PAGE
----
Work on Chickasaw Park pond project begins

June 13, 2023

The bulldozers are out and fencing is up around the one-acre pond in Chickasaw Park as work begins on a major project that will improve water quality, fishing opportunities and add canoe and kayak access.

Funded with $2.5 million from the American Rescue Plan, the project is expected to be completed in late 2023 or early 2024. “We are thrilled this transformative project is underway and can’t wait to see it completed,” said Mayor Craig Greenberg. “I’m really looking forward to coming back here once it’s done and seeing all the fun and smiling faces of people enjoying the pond.”  

The project has been planned for several years. An extensive public input process led by Louisville Parks and Recreation’s Natural Areas Division staff took place during 2019-2020, and architecture firm Luckett & Farley proposed a design plan in spring 2020. Contractors with Riverside Paving have begun setting up erosion control measures and draining the pond.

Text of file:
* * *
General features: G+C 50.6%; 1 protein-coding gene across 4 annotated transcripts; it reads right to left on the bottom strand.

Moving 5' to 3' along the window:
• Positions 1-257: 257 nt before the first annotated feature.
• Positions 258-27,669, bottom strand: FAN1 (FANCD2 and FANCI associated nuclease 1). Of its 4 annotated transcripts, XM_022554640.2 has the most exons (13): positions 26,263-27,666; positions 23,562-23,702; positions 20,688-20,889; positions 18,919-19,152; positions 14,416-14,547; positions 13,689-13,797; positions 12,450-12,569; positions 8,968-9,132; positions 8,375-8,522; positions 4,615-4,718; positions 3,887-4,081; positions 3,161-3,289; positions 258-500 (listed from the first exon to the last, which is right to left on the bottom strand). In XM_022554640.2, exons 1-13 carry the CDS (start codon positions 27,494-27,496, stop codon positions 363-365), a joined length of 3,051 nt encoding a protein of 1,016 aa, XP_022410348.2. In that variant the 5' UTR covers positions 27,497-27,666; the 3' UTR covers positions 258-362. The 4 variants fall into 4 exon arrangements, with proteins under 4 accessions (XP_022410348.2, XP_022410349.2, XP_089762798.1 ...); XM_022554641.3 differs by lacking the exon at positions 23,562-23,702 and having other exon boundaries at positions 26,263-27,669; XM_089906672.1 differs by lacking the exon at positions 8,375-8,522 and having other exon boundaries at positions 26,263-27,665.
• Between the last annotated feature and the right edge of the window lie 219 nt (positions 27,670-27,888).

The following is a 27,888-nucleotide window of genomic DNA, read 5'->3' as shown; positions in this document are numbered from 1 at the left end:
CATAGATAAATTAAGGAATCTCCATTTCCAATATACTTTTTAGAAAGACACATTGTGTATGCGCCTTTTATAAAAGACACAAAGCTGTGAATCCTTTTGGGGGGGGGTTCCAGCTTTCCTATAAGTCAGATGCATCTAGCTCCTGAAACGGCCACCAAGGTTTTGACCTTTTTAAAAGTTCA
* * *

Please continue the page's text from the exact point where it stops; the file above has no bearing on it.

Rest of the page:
The project includes renovations to the pond, a canoe and kayak launch, new walking paths and benches, lighting, renovations to the parking lot adjacent to the lodge, and a butterfly garden and pollinator meadow funded by the Olmsted Parks Conservancy.

A newly renovated pond is a key component of the West Louisville Outdoor Recreation Initiative (WLORI) promoted by the nonprofit Wilderness Louisville, which supports Jefferson Memorial Forest and Louisville ECHO (Engaging Children Outdoors). Additional work under WLORI includes a new boat ramp, bicycle pump track and trails at Shawnee Park as well as the renovations to the Chickasaw pond.

“I’m excited about the updates coming to our neighborhood park!” said Councilwoman Donna Purvis, District 5.


Louisville Parks and Recreation, a nationally accredited parks and recreation agency, manages more than 120 parks and six parkways on more than 13,000 acres of land and operates recreation programs for area residents of all ages and abilities through its 14 community centers. The department’s inventory also includes 10 golf courses; the Mary T. Meagher Aquatic Center and four outdoor pools; the David Armstrong Extreme Park; two historic homes; the Historic Iroquois Amphitheater performance venue; and the nation’s largest municipally owned urban forest, Jefferson Memorial Forest. More details on the department’s people and programs can be found at

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